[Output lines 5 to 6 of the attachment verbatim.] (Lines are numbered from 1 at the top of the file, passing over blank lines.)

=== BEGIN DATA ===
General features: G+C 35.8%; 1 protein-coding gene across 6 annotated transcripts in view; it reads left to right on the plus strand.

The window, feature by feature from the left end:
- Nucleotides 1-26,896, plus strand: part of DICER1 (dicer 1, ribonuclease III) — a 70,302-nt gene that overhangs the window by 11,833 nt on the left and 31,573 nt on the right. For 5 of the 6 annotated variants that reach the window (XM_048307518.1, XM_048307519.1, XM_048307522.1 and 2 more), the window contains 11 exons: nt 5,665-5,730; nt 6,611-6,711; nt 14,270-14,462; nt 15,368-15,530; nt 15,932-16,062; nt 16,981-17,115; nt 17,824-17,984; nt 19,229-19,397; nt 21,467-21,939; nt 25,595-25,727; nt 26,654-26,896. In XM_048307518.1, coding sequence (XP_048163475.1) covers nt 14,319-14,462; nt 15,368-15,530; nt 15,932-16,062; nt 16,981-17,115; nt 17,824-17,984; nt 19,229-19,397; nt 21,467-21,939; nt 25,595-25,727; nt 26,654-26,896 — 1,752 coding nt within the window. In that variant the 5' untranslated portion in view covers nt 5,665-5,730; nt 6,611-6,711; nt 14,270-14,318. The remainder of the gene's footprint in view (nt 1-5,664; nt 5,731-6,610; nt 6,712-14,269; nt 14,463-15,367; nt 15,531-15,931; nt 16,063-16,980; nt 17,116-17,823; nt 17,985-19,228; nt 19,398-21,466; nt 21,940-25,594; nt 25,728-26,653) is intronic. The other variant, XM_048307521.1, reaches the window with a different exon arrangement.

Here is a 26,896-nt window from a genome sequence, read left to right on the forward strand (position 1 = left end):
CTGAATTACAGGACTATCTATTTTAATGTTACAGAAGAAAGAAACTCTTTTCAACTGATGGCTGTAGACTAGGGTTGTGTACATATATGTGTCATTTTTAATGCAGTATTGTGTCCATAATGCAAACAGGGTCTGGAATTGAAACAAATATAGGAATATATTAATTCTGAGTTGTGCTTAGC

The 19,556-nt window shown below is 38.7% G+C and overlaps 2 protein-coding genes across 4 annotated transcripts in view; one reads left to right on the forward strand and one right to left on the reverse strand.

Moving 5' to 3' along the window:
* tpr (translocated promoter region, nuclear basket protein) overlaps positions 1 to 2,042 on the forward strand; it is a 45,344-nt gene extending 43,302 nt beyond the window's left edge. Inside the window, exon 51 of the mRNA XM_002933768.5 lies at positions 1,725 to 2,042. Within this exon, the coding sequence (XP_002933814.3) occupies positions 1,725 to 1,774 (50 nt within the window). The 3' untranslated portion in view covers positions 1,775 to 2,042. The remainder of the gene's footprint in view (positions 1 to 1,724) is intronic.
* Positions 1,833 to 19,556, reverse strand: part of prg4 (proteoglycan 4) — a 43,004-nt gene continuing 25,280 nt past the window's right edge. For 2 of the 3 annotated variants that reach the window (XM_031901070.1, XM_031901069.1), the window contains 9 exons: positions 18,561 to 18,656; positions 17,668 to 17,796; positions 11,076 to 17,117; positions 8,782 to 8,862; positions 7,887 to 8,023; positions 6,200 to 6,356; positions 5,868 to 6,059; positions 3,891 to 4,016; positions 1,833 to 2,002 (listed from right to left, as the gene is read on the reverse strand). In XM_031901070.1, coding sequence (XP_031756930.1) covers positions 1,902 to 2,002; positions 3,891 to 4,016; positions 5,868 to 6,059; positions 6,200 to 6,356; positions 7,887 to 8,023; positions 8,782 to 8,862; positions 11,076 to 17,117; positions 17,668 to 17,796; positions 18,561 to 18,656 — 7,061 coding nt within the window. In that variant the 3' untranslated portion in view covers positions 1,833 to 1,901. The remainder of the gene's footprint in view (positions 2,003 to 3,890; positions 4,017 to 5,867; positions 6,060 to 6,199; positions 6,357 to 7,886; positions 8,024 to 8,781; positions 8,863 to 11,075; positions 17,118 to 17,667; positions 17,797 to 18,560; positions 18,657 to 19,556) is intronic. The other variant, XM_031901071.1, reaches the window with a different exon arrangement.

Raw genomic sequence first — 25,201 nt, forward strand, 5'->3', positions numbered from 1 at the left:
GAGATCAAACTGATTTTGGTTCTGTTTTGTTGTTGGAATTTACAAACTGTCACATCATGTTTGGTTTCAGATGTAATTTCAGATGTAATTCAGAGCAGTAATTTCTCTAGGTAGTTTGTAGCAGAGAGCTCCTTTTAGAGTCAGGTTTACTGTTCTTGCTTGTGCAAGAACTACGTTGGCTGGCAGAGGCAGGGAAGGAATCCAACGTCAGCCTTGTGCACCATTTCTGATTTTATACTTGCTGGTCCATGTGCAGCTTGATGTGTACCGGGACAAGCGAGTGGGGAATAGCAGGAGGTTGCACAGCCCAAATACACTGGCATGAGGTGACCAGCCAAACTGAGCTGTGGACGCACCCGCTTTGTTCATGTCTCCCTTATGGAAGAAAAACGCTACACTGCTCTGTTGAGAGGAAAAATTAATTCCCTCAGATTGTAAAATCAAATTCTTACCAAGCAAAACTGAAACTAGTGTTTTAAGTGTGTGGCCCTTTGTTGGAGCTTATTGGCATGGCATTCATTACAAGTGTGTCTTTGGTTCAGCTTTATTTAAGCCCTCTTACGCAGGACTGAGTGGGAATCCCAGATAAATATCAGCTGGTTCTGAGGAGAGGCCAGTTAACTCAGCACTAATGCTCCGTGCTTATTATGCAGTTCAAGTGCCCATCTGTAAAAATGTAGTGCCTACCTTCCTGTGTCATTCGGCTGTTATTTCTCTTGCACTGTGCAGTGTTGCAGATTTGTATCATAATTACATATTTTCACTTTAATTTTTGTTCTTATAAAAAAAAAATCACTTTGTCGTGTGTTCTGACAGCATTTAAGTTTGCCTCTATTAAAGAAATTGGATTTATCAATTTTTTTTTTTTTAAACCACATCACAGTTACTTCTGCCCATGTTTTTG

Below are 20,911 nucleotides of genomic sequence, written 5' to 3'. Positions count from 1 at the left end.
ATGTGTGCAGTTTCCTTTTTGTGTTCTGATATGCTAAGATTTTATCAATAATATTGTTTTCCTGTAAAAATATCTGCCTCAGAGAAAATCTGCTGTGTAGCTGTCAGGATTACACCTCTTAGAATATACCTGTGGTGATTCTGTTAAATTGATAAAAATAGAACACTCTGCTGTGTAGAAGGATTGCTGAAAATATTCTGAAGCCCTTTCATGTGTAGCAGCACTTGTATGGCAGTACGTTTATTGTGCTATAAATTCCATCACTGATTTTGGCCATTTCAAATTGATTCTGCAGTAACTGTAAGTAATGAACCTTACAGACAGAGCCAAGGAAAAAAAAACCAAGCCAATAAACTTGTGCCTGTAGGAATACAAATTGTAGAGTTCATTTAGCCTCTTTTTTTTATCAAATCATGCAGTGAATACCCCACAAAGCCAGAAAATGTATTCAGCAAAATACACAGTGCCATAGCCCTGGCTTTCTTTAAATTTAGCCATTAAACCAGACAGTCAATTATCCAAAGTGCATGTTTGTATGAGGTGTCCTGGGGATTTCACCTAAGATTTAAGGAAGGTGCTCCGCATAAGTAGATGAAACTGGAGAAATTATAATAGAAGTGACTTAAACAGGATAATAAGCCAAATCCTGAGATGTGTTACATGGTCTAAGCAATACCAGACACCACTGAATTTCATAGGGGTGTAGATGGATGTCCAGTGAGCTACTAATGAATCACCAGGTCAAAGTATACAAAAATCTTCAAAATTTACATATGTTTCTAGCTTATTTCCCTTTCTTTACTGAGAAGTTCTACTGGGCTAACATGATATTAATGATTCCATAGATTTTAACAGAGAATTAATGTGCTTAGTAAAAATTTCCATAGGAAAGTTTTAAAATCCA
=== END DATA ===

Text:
CTGAATTACAGGACTATCTATTTTAATGTTACAGAAGAAAGAAACTCTTTTCAACTGATGGCTGTAGACTAGGGTTGTGTACATATATGTGTCATTTTTAATGCAGTATTGTGTCCATAATGCAAACAGGGTCTGGAATTGAAACAAATATAGGAATATATTAATTCTGAGTTGTGCTTAGC

The 19,556-nt window shown below is 38.7% G+C and overlaps 2 protein-coding genes across 4 annotated transcripts in view; one reads left to right on the forward strand and one right to left on the reverse strand.